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Numerous experts in software testing don’t really understand the meaning of usability testing and a way it should be executed.

Further, we’ll talk about all usability testing myths and speculations.

Usability Myths and Speculations

Usability Myths and Speculations

First myth: usability means GUI

Most testers know about two mutually exclusive types of software testing:

  • Functional testing (checking if the functionality works properly or not);
  • GUI testing (where necessary buttons are located, what is their size, color, and so on).

Functional testing may seem very important at this stage and GUI testing may be considered optional for everyday work of quality assurance organizations, look easy, and not critical.

But this work is actually usability testing itself.

And this is incorrect since GUI testing and usability testing are different things.

Usability is only a software function to satisfy the client’s needs and GUI is one of the usability testing types.

Software usability usually has the following features:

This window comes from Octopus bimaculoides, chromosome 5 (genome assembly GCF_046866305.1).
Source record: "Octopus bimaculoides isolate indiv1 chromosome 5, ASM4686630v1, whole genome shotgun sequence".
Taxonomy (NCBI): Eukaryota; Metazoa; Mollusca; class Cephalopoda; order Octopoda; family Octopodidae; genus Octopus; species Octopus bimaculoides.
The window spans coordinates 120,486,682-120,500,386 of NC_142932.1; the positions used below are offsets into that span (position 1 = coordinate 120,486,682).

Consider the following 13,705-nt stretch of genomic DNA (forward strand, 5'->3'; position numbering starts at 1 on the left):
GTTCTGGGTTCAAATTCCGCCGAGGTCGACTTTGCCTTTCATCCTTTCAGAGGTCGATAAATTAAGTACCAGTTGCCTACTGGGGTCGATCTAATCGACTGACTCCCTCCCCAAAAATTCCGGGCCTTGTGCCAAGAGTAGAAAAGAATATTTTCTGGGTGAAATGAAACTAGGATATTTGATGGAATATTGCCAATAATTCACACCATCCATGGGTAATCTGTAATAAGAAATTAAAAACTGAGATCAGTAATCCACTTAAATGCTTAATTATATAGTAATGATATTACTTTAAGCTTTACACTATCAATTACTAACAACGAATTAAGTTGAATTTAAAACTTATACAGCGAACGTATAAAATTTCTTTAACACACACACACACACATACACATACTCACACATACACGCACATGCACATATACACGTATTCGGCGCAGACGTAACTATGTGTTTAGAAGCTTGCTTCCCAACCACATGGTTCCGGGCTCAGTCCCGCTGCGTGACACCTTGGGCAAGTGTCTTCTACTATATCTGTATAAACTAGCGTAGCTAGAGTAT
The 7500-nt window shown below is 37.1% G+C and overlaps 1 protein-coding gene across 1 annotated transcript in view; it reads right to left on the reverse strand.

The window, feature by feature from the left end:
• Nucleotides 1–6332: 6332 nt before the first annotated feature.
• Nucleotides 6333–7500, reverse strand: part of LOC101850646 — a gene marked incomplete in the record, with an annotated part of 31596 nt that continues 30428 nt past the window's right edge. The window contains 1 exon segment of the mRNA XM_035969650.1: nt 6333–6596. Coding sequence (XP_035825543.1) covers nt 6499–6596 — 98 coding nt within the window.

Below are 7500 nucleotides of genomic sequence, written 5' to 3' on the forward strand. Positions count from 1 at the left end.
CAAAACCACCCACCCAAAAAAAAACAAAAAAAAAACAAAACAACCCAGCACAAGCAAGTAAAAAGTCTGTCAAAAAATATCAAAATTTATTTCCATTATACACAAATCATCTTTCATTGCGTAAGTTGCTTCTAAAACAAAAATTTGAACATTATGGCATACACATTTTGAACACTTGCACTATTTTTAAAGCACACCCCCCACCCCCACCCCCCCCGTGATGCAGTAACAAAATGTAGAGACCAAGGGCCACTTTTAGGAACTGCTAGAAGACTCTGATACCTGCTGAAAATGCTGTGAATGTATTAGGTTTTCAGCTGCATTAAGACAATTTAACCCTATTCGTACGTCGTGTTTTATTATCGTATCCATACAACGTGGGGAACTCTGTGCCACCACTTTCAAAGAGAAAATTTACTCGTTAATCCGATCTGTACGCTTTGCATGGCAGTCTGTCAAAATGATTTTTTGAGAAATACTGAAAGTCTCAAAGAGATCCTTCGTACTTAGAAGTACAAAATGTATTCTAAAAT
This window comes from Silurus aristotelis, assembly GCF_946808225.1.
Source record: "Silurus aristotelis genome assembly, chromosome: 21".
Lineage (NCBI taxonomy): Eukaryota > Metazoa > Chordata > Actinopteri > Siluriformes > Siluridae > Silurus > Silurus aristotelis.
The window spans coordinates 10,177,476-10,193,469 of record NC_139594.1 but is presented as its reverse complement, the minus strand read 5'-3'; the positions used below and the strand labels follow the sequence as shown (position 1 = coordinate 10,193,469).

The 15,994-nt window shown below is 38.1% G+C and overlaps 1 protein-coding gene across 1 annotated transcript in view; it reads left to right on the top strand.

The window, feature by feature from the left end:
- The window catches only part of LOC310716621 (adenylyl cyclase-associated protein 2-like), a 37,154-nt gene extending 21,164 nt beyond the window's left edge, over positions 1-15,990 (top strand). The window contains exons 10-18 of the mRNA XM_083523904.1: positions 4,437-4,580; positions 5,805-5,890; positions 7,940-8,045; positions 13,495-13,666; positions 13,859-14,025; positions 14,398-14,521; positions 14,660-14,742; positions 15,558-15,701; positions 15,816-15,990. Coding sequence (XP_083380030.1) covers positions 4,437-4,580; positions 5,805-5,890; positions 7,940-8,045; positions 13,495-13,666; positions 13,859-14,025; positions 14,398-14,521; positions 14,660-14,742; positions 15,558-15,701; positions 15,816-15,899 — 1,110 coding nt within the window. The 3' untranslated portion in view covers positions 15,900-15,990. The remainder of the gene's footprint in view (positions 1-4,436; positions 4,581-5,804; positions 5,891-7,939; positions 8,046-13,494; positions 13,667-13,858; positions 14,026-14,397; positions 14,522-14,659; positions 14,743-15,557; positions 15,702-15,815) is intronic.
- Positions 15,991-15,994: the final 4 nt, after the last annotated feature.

1. Has a list of available functionality and there is a possibility for a user to manage it;
  2. Software functions are easily performed and rapidly studied;
  3. All mistakes are made by users due to their misunderstanding.

Therefore, it’s not enough to simply change the color of buttons to have good usability and user satisfaction lies either on functional tests or GUI tests and user support.

Second myth: it’s easy to test usability

It’s not true. The testers who think that usability testing is easy, perform it, not using necessary techniques, and so completely discredit the term of usability testing.

To make your usability testing efficient and useful, you should possess the following skills and competencies:

  • Understand main principles of usability and processes of GUI development;
  • Have a huge experience in using software on such web platforms;
  • Analyze a software business part;
  • Understand users: the way they work with a product.

And still, you can’t simply apply your skills: any technical guess should be tested and reported by real users.

Third myth: a client knows how everything should work

If you work with custom-made software, someday you may simply go with the flow.

You can ask a client about his/her wishes and do this.

But there are some negative aspects of this:

  1. Sometimes a client’s ideas are illogical;
  2. A client doesn’t know all variants to deliver a project and sometimes he/she makes up something very complex;
  3. If you constantly do everything a client wishes, this may turn software into a product that will simply lose its primary consistency and distinctiveness.

Short conclusion

Usability is a field in IT and web development that develops rapidly.

Only if you overcome these myths, you will constantly improve software usability.

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